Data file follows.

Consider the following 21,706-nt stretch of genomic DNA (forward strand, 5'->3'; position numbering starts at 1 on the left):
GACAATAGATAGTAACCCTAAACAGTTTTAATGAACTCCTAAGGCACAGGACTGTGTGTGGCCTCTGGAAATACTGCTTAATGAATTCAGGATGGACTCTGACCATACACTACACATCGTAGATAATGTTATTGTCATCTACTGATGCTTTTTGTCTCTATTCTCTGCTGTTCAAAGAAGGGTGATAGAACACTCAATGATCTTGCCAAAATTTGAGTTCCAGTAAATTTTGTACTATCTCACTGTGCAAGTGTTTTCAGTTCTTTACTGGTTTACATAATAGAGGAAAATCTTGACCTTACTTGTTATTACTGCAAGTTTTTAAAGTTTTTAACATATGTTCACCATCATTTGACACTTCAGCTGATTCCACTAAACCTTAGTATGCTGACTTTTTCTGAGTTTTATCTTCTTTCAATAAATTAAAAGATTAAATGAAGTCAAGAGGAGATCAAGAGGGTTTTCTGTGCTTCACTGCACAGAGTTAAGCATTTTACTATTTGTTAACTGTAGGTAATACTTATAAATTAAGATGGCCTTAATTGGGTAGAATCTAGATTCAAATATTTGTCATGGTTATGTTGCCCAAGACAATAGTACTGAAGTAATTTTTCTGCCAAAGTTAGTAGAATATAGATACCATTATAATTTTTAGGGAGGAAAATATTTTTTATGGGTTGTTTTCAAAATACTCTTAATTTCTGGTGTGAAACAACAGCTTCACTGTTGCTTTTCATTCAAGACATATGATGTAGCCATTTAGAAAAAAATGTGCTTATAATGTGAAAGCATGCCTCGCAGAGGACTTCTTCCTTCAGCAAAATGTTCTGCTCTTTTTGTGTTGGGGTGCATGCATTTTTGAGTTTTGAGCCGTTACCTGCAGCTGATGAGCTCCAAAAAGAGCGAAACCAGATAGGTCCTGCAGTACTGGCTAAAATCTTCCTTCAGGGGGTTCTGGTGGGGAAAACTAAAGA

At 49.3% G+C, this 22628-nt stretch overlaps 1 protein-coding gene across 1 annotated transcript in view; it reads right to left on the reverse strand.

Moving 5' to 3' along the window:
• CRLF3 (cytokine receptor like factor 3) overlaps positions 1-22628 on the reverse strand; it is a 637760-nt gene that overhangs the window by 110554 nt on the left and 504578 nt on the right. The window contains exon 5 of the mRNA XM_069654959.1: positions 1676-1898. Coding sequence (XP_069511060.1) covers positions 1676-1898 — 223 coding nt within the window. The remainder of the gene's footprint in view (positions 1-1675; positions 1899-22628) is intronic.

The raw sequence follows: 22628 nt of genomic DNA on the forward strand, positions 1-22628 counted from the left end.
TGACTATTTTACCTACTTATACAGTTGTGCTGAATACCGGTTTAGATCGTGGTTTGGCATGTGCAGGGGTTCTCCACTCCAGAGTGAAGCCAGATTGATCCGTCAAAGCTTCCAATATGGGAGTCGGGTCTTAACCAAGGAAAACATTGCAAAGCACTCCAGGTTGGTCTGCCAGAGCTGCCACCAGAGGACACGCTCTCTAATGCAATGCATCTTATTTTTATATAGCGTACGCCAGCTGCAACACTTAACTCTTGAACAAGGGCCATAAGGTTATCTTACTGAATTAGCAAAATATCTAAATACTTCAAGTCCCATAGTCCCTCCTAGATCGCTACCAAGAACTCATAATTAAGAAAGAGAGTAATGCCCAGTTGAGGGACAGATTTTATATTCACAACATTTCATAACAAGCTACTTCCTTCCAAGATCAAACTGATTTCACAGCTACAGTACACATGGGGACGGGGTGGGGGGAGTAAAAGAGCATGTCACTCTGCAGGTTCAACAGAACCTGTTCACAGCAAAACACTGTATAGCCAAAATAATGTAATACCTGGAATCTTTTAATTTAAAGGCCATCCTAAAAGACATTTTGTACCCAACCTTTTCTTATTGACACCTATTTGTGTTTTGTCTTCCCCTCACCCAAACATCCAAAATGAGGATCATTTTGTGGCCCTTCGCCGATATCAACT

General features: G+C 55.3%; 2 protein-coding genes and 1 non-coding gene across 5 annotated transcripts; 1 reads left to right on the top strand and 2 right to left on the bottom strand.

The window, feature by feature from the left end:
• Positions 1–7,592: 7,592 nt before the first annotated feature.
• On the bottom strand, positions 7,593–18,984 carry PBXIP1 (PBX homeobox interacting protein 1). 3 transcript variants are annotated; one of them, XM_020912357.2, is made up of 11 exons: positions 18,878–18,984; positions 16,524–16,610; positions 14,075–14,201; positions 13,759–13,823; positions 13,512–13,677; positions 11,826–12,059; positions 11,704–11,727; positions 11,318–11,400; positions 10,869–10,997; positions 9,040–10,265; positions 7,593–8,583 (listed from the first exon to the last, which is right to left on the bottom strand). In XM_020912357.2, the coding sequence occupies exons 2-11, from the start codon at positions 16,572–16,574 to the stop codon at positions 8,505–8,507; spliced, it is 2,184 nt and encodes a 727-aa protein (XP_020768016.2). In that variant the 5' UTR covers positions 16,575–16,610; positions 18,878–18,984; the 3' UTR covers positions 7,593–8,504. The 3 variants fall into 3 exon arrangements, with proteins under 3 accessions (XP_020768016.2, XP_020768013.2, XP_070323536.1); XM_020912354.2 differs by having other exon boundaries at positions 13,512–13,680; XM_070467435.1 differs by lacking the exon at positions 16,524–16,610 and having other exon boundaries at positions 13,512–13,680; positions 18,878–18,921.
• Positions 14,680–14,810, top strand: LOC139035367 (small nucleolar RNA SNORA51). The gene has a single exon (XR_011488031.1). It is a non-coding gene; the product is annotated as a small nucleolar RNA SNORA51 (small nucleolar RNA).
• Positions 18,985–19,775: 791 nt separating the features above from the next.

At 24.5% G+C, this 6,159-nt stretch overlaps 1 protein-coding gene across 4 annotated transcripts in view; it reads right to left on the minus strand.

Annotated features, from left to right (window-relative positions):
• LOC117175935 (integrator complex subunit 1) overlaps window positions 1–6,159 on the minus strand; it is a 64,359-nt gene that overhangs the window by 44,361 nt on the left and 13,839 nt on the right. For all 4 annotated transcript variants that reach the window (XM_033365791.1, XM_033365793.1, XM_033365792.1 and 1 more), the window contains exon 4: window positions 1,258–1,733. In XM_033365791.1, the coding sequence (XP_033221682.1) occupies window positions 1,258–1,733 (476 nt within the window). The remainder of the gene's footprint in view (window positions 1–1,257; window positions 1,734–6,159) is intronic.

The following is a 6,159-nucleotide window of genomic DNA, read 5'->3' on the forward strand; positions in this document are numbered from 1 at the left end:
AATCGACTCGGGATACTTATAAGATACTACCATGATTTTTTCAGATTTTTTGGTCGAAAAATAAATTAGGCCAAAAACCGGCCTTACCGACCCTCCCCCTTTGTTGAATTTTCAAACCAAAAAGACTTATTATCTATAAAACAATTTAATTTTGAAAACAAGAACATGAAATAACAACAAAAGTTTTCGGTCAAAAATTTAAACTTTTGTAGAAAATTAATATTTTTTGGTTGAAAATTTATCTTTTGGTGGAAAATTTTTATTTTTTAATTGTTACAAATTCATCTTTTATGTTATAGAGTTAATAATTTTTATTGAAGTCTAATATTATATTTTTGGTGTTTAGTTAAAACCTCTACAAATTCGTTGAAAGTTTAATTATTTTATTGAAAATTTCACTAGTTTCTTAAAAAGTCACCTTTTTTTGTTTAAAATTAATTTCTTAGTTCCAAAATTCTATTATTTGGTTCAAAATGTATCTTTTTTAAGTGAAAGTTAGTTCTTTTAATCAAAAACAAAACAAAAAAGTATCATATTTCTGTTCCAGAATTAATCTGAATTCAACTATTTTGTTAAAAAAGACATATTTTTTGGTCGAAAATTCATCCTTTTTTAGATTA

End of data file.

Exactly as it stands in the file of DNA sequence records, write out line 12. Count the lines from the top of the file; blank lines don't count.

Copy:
• Positions 14,680–14,810, top strand: LOC139035367 (small nucleolar RNA SNORA51). The gene has a single exon (XR_011488031.1). It is a non-coding gene; the product is annotated as a small nucleolar RNA SNORA51 (small nucleolar RNA).